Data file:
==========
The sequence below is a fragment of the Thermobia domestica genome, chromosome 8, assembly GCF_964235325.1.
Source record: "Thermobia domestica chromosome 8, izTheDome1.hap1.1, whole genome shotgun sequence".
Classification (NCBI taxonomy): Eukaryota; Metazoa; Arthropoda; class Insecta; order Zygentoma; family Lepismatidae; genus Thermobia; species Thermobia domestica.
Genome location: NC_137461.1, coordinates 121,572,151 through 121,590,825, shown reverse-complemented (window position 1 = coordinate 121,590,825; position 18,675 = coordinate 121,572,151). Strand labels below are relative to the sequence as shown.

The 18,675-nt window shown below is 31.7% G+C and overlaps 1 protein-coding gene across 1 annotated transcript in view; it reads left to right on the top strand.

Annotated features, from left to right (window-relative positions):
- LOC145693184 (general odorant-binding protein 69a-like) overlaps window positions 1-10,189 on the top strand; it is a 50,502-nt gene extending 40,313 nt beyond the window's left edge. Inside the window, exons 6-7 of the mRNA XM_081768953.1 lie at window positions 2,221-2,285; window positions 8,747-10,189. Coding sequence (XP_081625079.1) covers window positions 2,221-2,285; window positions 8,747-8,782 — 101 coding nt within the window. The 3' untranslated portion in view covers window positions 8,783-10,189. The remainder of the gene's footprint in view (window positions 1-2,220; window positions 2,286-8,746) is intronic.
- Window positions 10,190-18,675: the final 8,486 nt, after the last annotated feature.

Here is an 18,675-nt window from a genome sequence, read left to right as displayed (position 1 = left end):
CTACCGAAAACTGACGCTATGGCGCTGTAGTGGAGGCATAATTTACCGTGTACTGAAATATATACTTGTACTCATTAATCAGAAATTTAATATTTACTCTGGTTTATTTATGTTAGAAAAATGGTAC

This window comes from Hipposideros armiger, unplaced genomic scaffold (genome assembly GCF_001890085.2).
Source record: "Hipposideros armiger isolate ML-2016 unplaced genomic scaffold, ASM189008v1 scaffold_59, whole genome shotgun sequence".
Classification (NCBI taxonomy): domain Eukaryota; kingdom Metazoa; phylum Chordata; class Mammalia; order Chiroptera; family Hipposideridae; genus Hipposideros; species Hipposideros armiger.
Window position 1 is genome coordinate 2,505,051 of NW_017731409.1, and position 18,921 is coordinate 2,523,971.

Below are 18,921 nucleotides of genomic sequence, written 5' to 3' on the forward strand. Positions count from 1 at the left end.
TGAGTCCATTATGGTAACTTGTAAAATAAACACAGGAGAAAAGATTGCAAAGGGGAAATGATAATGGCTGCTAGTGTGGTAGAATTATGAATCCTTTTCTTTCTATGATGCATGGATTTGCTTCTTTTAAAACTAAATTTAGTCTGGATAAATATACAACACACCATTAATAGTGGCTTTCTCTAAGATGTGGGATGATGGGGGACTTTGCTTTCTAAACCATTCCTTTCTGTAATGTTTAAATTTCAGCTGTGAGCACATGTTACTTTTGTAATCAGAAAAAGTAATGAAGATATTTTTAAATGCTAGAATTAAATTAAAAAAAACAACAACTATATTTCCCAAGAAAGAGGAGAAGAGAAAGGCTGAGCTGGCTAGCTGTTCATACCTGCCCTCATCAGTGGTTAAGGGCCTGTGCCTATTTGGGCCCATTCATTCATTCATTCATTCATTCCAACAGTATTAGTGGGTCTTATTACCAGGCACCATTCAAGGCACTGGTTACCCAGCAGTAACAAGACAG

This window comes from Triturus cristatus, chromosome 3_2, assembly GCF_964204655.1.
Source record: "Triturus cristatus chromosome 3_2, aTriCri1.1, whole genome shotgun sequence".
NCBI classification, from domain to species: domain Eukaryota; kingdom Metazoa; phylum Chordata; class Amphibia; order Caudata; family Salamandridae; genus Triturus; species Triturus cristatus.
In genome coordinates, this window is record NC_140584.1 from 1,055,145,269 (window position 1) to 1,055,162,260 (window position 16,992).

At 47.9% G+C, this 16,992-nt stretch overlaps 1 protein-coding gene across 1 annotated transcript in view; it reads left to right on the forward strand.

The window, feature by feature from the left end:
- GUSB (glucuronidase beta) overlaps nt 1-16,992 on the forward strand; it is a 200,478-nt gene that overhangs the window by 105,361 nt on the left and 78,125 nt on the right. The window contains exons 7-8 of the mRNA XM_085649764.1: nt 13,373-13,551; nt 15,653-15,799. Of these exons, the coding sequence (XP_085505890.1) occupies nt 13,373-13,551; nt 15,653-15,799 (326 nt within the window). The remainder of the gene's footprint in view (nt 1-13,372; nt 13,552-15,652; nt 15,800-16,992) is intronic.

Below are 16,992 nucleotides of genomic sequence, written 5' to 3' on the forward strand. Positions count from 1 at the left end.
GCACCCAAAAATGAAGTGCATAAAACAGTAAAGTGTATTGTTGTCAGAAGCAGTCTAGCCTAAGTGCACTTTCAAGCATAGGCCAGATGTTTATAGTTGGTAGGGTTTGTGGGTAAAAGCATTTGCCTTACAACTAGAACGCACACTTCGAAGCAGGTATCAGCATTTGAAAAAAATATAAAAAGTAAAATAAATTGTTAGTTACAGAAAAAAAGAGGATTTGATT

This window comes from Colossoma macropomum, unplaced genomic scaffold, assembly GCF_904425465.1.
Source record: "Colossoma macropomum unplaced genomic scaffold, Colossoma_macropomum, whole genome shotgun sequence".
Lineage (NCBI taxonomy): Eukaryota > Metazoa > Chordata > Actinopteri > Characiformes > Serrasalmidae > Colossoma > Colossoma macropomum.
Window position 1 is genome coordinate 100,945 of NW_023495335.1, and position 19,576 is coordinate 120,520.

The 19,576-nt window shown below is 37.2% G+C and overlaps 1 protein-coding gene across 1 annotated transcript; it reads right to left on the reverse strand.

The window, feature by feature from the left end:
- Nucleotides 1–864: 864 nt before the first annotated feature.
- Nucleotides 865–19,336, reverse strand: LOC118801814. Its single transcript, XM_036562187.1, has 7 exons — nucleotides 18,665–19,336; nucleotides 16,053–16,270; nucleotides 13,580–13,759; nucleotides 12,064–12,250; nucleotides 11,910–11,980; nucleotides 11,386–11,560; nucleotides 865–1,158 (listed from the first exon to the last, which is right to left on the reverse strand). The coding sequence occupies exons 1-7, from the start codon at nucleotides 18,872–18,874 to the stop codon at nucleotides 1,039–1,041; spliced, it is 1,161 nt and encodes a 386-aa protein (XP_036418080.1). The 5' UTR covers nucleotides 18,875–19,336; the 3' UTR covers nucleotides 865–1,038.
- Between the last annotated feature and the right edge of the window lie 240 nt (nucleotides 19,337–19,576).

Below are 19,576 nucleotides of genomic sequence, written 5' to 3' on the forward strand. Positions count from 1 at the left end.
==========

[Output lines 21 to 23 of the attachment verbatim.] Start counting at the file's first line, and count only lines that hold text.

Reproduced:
At 47.9% G+C, this 16,992-nt stretch overlaps 1 protein-coding gene across 1 annotated transcript in view; it reads left to right on the forward strand.

The window, feature by feature from the left end:
- GUSB (glucuronidase beta) overlaps nt 1-16,992 on the forward strand; it is a 200,478-nt gene that overhangs the window by 105,361 nt on the left and 78,125 nt on the right. The window contains exons 7-8 of the mRNA XM_085649764.1: nt 13,373-13,551; nt 15,653-15,799. Of these exons, the coding sequence (XP_085505890.1) occupies nt 13,373-13,551; nt 15,653-15,799 (326 nt within the window). The remainder of the gene's footprint in view (nt 1-13,372; nt 13,552-15,652; nt 15,800-16,992) is intronic.